There are seven things that slow your software team down. Learning to conquer each of them is the key delivering faster.
The seven wastes come from the principle of of Lean Manufacturing
, an idea with its origins in Japanese industry at the beginning of the 20th century. That may seem a long way from the software industry of today, but the lessons are just as applicable to modern software development
. By eliminating the seven wastes from your process, you’ll soon find your delivery times improve.
Let’s look at each of them.
This is the movement of materials from one location to another. It’s not hard to see how this slows manufacturing — a factory split across two sites will obviously be difficult to run — but in software transport waste
is generally harder to see. Think in terms of hand-overs between teams
. If your developers must pass work onto a test team (or individual), and it then moves to another person’s responsibility for acceptance or sign-off, and then again for release, you have transport waste.
Reducing transport waste can be as simple as pairing testers with developers, but building a continuous integration (CI) system, or continuous delivery (CD) pipeline are also great solutions.
This is undelivered stuff cluttering up the production line. Features that are started and then left behind by higher priority work are considered inventory, as are features that might be technically complete but which haven’t yet made it to customers. Carrying all this stuff along with you takes up brain space, confuses the picture and slows the team down. This can be an especially big problem if your branching strategy
means you’re carrying lots of un-merged branches along with you.
The simplest way to reduce inventory is to just agree not to start things until you’ve finished other things. Each feature should enjoy a smooth progression from conception to delivery, and not stall during the process. Visualising your work on a Kanban board
is a great way to see where you’re carrying inventory and help to reduce it.
Motion is the movement of people around the work at hand. This might be as simple as having to travel to another floor to find a meeting room, or search for a space in a hot-desking environment. It could also be more abstract — the delay caused by having to switch tasks too often, or deal with constant interruptions from other people and problems.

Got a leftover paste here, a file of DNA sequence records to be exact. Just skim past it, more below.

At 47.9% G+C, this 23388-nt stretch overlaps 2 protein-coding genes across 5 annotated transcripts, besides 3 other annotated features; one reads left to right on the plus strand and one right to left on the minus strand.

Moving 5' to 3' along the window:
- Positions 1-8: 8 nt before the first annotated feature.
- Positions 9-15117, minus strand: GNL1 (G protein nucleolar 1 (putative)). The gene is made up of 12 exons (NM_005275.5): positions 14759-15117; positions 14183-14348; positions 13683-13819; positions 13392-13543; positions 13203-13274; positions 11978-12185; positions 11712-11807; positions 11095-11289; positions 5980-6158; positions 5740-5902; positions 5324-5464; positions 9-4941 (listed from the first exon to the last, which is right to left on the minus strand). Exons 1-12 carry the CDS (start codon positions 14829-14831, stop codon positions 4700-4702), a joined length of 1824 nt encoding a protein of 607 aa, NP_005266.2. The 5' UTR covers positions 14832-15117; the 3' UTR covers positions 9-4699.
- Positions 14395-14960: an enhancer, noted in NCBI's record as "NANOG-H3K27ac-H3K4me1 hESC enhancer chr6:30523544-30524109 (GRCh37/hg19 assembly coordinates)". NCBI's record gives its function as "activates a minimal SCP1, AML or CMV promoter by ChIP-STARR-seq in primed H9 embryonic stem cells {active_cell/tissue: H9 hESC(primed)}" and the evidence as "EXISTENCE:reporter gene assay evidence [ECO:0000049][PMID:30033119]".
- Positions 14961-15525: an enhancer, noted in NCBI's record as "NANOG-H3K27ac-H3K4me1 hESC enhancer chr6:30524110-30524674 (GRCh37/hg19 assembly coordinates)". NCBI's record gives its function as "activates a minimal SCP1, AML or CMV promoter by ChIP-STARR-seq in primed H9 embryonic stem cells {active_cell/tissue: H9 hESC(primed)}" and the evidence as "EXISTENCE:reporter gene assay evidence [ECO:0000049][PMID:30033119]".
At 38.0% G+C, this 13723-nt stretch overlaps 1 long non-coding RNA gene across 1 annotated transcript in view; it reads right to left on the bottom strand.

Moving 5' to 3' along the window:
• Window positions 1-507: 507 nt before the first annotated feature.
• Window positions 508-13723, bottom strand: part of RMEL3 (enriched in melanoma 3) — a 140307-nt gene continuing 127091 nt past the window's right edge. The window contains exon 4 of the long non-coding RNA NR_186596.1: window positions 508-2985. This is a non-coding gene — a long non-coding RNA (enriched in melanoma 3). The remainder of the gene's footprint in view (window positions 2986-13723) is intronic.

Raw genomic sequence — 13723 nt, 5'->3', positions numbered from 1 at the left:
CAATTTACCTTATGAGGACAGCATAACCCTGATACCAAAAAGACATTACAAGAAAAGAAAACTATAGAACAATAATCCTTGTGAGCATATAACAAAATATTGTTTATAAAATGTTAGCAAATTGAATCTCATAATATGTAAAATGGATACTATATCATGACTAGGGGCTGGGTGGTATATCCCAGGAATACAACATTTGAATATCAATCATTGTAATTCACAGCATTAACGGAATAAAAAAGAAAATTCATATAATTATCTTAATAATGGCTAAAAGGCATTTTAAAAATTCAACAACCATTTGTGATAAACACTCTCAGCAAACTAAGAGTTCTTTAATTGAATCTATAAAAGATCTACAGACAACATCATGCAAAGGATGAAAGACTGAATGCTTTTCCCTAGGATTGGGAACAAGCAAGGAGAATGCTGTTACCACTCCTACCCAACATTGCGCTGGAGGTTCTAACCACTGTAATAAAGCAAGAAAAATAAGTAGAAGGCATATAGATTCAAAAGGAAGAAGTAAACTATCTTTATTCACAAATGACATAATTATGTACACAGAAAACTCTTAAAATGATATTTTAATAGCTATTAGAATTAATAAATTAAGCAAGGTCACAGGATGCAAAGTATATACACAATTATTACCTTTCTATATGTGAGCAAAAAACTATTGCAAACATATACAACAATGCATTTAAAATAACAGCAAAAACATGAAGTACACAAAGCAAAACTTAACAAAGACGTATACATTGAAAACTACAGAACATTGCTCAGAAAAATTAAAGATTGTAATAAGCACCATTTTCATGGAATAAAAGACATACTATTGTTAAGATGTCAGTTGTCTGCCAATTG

Motion is often caused by carrying too much inventory, so many of the steps above can help to reduce it. So can thinking about the physical environment, and agreeing fixed meetings rather than ad-hoc interruptions.
Very simply, waiting is hanging around for delays. Waiting for an answer to a product question, waiting for an external system to be ready, or for another team to complete their work will all slow the process down.
You can reduce waiting by being careful not to start a feature until it’s well understood, and by ensuring any external teams or individuals have some slack in their schedules so they’re free when they’re needed.
In manufacturing this broadly refers to working too hard — building to unnecessarily fine tolerances or polishing things that will be hidden in the final piece. In software, this speaks to the YAGNI
principle (“You ain’t gonna need it”). This refers to things like coding for imaginary levels of scale, building in useless caching or agonising over architecture for a simple product. A team mentality that favours frequent releases is your best weapon against such gold-plating, but be care must be taken to balance urgency of delivery with doing a job that’s good enough
Put simply, this is building useless features. A figure often bandied around is that some 64% of built software features are rarely or never used. This comes from a limited study done in 2002, so the actual figure industry-wide probably varies. However, the absurdity of building things no-one will use is not hard to grasp. Careful product ownership and good user feedback can help combat this.
There’s an old story about a company that builds petrol lawnmowers. If the mower doesn’t start first time once it leaves the production line they simply throw it away for scrap. Spending time on fixing the defects doesn’t make economic sense for them.
Software is perhaps less cut-and-dried than that, but bug-chasing during development can certainly be a time sink. Automated tests are a good fix for this, but a good product owner can also reduce defects by making sure the requirements are understood first time.
The seven wastes will all manifest themselves differently in different teams, and the way you reduce each of them will be very specific to your situation. Keeping them in mind, however, is a really useful tool in your quest for faster delivery.